THE WRIGHTS "The Wrights" ACR STEPHEN SIMMONS "Something in Between" Me + My

Friday, February 8, 2008

THE WRIGHTS"The Wrights"ACRSTEPHEN SIMMONS"Something in Between"Me + My

ARLO GUTHRIE ONCE told me that having a famous relative can open doors for you, but it can't help you once you step into the office. Being Alan Jackson's nephew surely opened doors for Adam Wright, but it's the singing and songwriting of Wright and his wife, Shannon, that has impressed executives and critics alike. The duo's major-label debut, 2005's "Down This Road," was a gem of classic-country duets in the tradition of Charlie and Ira Louvin or Gram Parsons and Emmylou Harris. That it struck out on the charts says more about contemporary country radio than about the Wrights.

The duo's second album, "The Wrights," confirms the promise of that debut. Adam Wright has an appealing tenor, but Shannon Wright's exceptional soprano is the act's best weapon. When she laments that investing more energy in a failing relationship is like "Planting Flowers" on a gravel road, you can hear in her helpless ache that she's not ready to let go.

Stephen Simmons isn't related to anyone famous, but he sounds so much like Steve Earle that they could be nephew and uncle. That's not a bad thing, for not many singers achieve such a confident, full-bodied sound while delivering conversational confessions. Simmons's songwriting on his fourth album, "Something in Between," differs from Earle's in its emphasis on such classic country fare as broken marriages and drunken regrets. It's odd to hear those themes set against the Dylanesque folk-rock arrangements fueled by producer David Briggs's organ and Simmons's harmonica, but it works. The Nashville singer-songwriter never whines and always offers a clear-eyed assessment of his own failures and lingering hopes. Those hopes come to the fore on "New Scratches," a boast that he's sticking out a new relationship despite all the cuts and bruises.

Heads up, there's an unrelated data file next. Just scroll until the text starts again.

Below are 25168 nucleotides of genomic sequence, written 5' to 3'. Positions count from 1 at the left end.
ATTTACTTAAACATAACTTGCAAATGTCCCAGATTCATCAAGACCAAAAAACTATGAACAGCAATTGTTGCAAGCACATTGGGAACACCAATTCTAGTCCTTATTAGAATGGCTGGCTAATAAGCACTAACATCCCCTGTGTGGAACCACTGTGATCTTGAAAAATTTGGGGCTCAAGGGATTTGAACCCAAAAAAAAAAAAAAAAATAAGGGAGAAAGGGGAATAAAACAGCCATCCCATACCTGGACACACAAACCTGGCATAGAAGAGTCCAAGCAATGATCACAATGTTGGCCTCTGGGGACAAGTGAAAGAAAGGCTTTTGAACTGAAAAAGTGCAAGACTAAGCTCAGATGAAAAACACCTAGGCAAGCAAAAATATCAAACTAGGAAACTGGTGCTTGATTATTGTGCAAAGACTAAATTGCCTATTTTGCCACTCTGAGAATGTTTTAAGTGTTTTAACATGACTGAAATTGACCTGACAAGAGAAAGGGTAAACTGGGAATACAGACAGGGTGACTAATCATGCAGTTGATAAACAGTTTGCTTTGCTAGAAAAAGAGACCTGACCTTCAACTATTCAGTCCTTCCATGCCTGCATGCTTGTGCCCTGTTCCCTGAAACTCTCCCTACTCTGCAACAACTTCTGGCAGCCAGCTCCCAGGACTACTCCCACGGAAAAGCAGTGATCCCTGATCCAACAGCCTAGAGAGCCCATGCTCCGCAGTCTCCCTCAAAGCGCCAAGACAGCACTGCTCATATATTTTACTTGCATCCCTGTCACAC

-- Geoffrey Himes

Both appearing Saturday with Jason Eady at Iota (703-522-8340,http://www.iotaclubandcafe.com). Show starts at 5. Simmons and Eady appear Sunday at the Baltimore Chop (888-543-2467,http://www.myspace.com/baltimorechop). Show starts at 8.


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